Switzerland lives up to its reputation as a tax haven for companies, according to a report published on Thursday.
The country was highly rated for its favourable rates and ease of paying taxes. The results come at a time of tension between Switzerland and the European Union over the Swiss corporate fiscal system.
"Paying Taxes 2008 – the global picture", a study by the World Bank and professional services firm PricewaterhouseCoopers (PwC), rated countries according to how much tax businesses were charged.
The Pacific island of Vanuatu headed the table with a fiscal rate of just 8.4 per cent.
Switzerland was 24th worldwide in terms of total tax rate – all taxes that businesses pay – and second in Europe, behind Ireland.
"With a total tax rate of 29.1 per cent, Switzerland is only 0.2 per cent behind top-ranked Ireland with 28.9 per cent," said PwC.
Switzerland was placed ahead of eastern European and Baltic countries, which have nominally lower corporation taxes but which carried the burden of higher capital tax and social insurance costs as well as customs and transport levies, said PwC.
It did considerably better in the world listings than its neighbouring countries: Germany (50.8 per cent, ranked 124), France (66.3 per cent, ranked 157) and Italy (76.2 per cent, ranked 168).
The study, which considered the tax systems in 178 countries, found that nations were reforming their company tax systems – more than half had made changes in the past few years.
The Swiss population is due to vote on a second batch of reforms to company taxes in February next year.
Easy does it
Aware that companies in different countries were subject to different types of taxes and regulations, researchers included for the first time an ease of paying taxes rubric, which shows how easy or complicated it is for companies to pay their dues.
It not only includes tax rates, but also the administrative burden and the number of different levies.
Switzerland came 15th worldwide and fourth in Europe in this category. Asian and Middle East countries scored highly in this rating with the Maldives, Singapore, Hong Kong (China) and United Arab Emirates leading the rankings. Ukraine and Belarus had the most complicated systems.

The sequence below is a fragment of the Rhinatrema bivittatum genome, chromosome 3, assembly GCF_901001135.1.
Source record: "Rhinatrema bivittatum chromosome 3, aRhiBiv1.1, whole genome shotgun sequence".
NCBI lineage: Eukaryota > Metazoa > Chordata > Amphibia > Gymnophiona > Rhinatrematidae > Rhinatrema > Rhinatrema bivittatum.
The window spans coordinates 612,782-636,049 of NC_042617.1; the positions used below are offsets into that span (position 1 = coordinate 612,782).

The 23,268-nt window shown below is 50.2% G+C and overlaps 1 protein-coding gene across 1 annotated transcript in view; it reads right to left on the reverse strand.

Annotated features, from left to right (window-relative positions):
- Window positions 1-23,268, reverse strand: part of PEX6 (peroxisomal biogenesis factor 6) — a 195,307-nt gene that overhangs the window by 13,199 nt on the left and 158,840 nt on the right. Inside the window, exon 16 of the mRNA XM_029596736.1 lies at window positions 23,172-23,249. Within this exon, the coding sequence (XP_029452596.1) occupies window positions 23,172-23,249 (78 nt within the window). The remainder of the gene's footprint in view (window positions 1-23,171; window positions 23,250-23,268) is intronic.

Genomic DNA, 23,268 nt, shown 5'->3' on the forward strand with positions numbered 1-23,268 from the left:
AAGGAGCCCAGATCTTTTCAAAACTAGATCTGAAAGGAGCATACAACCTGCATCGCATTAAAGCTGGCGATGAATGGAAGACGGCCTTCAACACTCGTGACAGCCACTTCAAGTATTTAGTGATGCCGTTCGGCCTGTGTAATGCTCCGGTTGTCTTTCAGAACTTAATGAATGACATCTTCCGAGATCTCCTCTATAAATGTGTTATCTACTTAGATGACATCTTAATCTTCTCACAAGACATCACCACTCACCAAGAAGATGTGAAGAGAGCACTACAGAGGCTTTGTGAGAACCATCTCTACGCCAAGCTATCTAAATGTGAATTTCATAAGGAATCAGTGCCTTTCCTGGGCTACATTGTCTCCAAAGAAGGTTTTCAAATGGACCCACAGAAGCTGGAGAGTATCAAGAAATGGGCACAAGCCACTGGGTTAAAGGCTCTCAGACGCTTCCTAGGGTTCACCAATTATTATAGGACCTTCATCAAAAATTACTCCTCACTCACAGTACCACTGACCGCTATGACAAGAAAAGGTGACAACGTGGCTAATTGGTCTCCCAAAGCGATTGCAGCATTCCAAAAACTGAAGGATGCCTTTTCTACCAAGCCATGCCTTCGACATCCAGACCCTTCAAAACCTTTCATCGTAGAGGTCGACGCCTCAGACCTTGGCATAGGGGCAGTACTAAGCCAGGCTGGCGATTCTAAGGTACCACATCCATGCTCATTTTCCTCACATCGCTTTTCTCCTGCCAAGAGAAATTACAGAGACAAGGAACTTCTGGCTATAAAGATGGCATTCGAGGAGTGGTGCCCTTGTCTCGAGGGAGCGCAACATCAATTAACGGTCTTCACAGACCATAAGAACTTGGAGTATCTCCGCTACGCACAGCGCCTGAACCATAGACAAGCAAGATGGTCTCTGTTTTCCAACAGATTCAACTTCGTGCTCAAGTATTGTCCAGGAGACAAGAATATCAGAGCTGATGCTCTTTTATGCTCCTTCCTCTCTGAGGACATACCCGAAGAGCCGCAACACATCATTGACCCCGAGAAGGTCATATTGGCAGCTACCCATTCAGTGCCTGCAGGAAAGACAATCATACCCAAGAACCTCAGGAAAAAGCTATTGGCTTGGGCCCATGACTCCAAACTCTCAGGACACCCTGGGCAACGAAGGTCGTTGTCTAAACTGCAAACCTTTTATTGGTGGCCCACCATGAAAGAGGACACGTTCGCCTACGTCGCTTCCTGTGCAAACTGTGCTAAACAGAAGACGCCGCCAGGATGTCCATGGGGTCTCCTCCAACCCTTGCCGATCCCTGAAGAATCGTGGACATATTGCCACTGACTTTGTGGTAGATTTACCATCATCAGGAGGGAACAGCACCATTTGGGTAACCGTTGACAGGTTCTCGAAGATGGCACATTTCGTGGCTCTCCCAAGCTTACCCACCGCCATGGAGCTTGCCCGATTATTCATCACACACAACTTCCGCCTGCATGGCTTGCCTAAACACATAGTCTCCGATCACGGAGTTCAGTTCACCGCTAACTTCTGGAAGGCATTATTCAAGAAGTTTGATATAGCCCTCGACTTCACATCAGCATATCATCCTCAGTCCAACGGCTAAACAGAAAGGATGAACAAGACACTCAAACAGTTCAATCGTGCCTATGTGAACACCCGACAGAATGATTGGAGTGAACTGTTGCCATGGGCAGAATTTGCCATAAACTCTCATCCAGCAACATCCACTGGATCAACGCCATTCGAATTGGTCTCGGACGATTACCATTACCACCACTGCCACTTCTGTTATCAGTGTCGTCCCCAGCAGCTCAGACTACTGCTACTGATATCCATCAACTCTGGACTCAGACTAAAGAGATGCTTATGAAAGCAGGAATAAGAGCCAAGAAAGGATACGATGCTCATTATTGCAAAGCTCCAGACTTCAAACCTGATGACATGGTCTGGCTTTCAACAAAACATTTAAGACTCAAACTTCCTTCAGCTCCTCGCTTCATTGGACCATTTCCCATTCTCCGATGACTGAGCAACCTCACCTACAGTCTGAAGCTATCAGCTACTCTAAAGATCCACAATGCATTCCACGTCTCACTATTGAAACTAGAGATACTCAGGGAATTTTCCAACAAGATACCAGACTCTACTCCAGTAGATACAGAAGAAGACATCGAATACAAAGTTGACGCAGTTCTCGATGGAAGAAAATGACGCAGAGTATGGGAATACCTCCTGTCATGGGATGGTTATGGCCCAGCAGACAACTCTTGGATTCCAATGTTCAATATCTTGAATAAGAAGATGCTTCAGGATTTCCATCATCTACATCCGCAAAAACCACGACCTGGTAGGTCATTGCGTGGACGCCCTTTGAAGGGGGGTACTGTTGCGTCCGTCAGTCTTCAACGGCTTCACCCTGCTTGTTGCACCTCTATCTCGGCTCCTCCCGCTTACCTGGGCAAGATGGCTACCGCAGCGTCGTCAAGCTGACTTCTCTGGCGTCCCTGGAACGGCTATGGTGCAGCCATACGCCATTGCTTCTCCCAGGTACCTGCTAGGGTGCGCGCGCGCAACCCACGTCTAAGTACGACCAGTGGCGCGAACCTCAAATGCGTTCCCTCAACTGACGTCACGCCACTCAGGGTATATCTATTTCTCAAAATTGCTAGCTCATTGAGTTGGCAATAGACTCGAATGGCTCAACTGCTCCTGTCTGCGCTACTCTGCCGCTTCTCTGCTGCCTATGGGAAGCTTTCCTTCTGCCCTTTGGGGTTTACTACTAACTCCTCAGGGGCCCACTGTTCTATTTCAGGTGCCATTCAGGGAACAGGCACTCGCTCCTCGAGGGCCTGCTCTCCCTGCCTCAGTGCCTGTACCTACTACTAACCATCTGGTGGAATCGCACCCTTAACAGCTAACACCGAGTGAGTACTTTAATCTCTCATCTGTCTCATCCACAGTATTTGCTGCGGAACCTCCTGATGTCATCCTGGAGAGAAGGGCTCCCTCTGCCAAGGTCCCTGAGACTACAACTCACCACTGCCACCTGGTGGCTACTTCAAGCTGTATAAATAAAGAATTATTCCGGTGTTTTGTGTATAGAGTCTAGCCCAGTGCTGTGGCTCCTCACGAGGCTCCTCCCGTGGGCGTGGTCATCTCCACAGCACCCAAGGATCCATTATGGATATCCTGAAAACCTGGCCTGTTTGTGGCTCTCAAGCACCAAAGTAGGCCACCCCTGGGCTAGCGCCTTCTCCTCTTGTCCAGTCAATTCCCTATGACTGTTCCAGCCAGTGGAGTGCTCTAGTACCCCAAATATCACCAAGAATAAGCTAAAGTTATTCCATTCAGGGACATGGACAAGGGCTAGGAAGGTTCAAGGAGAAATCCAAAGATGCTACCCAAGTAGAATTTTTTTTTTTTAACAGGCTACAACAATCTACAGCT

The research also showed the amount of time taken by companies to comply with their tax obligations, such as filling in their tax returns.
"Switzerland is very attractive... In the global ranking it is placed sixth [in this category] and in the European comparison, second after Luxembourg," said Armin Marti of PwC Switzerland.
However, compliance does not include the actual payment of tax.
The global average for compliance was 56 days. The study found that in Switzerland it took just 63 hours, despite the country being subject to numerous company taxes.
EU tax row
The results come at a time of an ongoing corporate tax row between the EU and Switzerland.
Brussels wants the Swiss authorities to scrap a practice applied by some cantons that exempts company profits generated in EU countries from tax. It claims doing so violates a 1972 free trade accord.
Switzerland has repeatedly refused to negotiate with the EU over the issue. The government says that corporate taxes are a cantonal issue and are not covered by the trade agreement.
However, the two sides did agree in October to dialogue aimed at resolving the situation.
Research released in July this year appears to confirm Switzerland is attracting companies for tax reasons. It found that a record number of firms had set up shop in the country in the first six months of 2007.
Canton Obwalden, which drastically slashed corporate tax rates at the beginning of 2006, recorded the fastest growth.
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PwC's Total Tax Rate (TTR) indicator measures the amount of all taxes and mandatory contributions borne by the business in the second year of operation, expressed as a percentage of commercial profits.
This is a more comprehensive measure, which looks at the cost of all such contributions borne by business rather than focusing only on corporate income or profit taxes.
EU-Swiss tax disharmony
Switzerland believes that the 1972 free trade accord with the European Union does not apply to the tax benefits granted to foreign companies by a number of cantons.
It argues that the 1972 agreement is only applicable to certain goods (agricultural and industrial products).
Bern also says that when the agreement was signed, Switzerland and the European Community did not foresee harmonising their legislation. Bern also argues that the rules of the trade agreement must not be interpreted in the same way as internal EU regulations on competition.
The European Commission says that tax privileges granted by some Swiss cantons to foreign companies are contrary to the 1972 accord.
The EU is calling on Switzerland to give up the tax practice and adapt to its demands.
The tax advantages in question concern foreign holding companies whose headquarters are in Switzerland but which make profits abroad.
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